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“Indigenizing” universities means building relationships with nations and lands

The University of Toronto is one of several post-secondary institutions that have developed "Indigenous plans" and related initiatives. Photo by Jphillips23.

By Deondre Smiles, University of Victoria

The move in Canadian academia to “decolonize” or “Indigenize,” and commit to broader frameworks of reconciliation, pertains to how work is done within universities, as well as how universities engage with broader communities.

Commitments aim to increase the visibility of Indigenous academics, including hiring of Indigenous faculty members and staff, but they are also about the visibility of Indigenous ways of being and knowing. Until fairly recently, these ways of being and knowing have been largely absent in Canadian higher education structures.

As part of these plans, there is often an assumption that Indigenous scholars will be better equipped to interface with local Indigenous communities, both inside and outside of universities.

This has meant sustained and targeted recruitment of Indigenous students and the adoption of various “Indigenous plans” and related initiatives by institutions, including at the University of Alberta, the University of British Columbia, the University of Toronto, and my own institution, the University of Victoria.

But while Indigenous scholars may share clusters of values with Indigenous communities, people should not equate that with complete compatibility of worldviews and practices. It’s also not the case that Indigenous scholars somehow have easier “access” to local Indigenous communities or that we have claim to be trusted more than non-Indigenous academics.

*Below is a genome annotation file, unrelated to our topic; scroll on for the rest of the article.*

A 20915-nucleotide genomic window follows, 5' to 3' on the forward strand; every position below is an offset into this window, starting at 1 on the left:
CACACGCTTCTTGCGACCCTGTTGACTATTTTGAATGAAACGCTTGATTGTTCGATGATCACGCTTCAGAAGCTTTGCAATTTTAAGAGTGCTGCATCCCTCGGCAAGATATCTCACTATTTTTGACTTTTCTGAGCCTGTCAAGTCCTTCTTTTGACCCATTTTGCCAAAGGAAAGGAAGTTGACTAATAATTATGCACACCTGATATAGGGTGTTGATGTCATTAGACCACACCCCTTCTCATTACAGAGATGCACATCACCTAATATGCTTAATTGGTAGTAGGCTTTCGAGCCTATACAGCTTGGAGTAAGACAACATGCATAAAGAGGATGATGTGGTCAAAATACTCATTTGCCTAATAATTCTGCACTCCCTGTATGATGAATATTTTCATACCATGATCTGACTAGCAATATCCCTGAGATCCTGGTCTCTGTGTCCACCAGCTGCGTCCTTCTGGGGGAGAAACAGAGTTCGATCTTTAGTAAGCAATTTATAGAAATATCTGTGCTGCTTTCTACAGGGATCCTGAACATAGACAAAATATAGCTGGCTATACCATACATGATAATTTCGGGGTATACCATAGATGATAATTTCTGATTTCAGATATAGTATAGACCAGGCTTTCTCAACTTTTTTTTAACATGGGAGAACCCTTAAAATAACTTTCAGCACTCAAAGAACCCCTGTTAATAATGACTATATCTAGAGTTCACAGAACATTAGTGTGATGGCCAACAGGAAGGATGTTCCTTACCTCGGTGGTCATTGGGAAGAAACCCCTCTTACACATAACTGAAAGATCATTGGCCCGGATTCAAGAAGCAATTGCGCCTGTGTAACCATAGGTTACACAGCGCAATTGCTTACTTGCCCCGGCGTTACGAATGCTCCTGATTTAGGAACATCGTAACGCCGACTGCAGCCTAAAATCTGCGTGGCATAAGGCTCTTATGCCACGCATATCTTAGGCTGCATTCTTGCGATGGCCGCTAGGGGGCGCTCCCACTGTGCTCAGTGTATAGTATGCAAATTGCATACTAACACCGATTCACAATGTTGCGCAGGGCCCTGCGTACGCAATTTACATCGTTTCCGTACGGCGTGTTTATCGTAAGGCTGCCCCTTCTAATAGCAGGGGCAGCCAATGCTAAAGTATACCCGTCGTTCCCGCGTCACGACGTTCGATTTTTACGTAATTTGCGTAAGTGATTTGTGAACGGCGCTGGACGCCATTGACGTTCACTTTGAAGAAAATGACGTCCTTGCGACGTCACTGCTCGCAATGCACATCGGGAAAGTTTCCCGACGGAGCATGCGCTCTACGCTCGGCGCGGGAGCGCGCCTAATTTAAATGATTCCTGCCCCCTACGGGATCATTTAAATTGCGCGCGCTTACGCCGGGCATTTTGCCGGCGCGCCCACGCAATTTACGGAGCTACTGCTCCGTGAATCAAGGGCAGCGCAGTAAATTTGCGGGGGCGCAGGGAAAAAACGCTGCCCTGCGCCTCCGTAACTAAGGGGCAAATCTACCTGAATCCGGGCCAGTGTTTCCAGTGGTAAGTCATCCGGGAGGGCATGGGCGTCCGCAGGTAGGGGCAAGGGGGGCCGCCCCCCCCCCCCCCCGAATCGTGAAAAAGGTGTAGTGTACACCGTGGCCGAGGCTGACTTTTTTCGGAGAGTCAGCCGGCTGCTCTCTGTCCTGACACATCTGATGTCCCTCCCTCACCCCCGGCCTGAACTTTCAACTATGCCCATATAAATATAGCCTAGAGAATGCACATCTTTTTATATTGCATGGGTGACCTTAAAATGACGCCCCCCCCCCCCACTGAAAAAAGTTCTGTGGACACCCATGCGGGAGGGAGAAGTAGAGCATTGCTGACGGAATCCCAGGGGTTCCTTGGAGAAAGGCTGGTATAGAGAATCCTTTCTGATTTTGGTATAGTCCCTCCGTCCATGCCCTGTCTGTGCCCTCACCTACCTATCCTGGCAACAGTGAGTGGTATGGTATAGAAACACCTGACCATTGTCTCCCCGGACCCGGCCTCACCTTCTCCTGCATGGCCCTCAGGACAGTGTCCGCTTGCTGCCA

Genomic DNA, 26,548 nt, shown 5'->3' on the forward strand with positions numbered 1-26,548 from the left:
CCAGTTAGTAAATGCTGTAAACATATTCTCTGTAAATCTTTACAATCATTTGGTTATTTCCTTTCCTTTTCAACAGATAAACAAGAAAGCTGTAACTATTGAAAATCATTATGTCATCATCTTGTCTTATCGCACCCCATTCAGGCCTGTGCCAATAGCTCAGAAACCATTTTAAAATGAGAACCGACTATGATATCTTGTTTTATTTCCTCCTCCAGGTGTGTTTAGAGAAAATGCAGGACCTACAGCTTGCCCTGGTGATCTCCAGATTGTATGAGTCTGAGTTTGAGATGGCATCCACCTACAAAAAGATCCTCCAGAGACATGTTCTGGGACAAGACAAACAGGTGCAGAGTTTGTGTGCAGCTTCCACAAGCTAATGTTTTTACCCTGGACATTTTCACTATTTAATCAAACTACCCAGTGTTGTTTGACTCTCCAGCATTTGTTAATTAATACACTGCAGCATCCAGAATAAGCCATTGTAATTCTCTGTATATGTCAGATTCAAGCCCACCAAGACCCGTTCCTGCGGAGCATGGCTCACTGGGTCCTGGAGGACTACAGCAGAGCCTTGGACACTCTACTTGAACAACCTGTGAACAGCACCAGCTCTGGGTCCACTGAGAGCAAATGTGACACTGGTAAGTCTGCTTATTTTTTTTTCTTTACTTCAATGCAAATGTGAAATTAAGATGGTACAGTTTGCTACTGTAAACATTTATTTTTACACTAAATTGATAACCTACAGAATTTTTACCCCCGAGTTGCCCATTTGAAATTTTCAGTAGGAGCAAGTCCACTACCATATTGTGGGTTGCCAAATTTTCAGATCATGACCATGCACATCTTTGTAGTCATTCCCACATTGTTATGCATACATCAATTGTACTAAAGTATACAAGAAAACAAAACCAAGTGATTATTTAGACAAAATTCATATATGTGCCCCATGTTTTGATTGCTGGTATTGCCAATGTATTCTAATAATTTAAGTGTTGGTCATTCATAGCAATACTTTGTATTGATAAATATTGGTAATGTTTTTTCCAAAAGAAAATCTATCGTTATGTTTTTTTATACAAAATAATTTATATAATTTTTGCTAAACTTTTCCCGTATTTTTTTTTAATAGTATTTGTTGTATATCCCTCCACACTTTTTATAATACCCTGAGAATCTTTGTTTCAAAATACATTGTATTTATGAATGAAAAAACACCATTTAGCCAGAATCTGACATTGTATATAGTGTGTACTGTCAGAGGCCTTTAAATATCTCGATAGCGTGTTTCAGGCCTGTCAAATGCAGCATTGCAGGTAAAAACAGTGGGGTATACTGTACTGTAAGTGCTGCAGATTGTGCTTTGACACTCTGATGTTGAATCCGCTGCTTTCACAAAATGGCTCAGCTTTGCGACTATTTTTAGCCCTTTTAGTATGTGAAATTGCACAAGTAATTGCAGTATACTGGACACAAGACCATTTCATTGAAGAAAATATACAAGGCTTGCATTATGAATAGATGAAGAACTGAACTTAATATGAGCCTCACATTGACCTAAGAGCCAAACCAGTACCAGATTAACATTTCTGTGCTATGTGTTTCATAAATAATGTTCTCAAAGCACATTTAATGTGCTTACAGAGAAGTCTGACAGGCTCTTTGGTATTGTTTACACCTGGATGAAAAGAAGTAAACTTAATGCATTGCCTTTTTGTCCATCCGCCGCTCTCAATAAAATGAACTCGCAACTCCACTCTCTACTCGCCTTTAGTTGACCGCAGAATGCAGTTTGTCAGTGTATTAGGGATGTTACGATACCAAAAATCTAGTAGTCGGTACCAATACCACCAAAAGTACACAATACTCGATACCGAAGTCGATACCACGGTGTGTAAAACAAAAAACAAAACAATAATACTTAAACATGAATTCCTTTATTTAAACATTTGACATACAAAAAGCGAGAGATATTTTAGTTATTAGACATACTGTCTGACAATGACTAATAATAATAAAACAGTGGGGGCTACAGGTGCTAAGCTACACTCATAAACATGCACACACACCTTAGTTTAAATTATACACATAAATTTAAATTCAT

The Métis scholar Max Liboiron (Memorial University) cautions against these assumptions. In a critique of “decolonizing syllabi,” they refer to “adding Indigenous and stir”. This applies to “Indigenizing” in the academy as well. Multiple changes are needed in universities across departments, related to all faculty members, to address “Indigenization.”

The University of British Columbia’s Reconciliation Pole is a 55-foot red cedar pole carved by 7idansuu (Edenshaw), James Hart, Haida Hereditary Chief and Master Carver. UBC photo.

Plans are points of pride

Reconciliation and Indigenizing plans are often points of pride for their institutions, as our Indigenous Plan is at UVic.

I have the honour and the distinction of being the first tenure-track Indigenous hire in my department’s 60-plus year history. I moved from the United States, as I felt the university’s commitment to supporting Indigenous initiatives set it apart from other institutions as far as being a welcoming space for me as an Indigenous person. For the most part, that has held true.

However, when I arrived, I found myself having to tamp down expectations. Yes, I was, and still am, excited to bring Indigenous perspectives and to engage in meaningful work inside and outside of the academy. However, I also know a much broader scope of efforts are needed to bring Indigenization to the academy in a sustainable way.

Indigenous academics outside own territories

Liboiron’s 2021 book Pollution is Colonialism, is on its face a book about plastics pollution, yet it also yields insight into how people are in “good” or “bad” relation with land.

As an Indigenous geographer, I teach extensively about relationships with land. When it comes to my presence on these lands, or when it comes to any Indigenous academic’s presence on land that is not their own, I argue that relations, and more broadly, relationships are what’s important. I refer to scholars such as Mishuana Goeman, William Langford, and Katharine Neale, who talk about the ways that Indigenous identity can be shaped and reshaped in new or different places.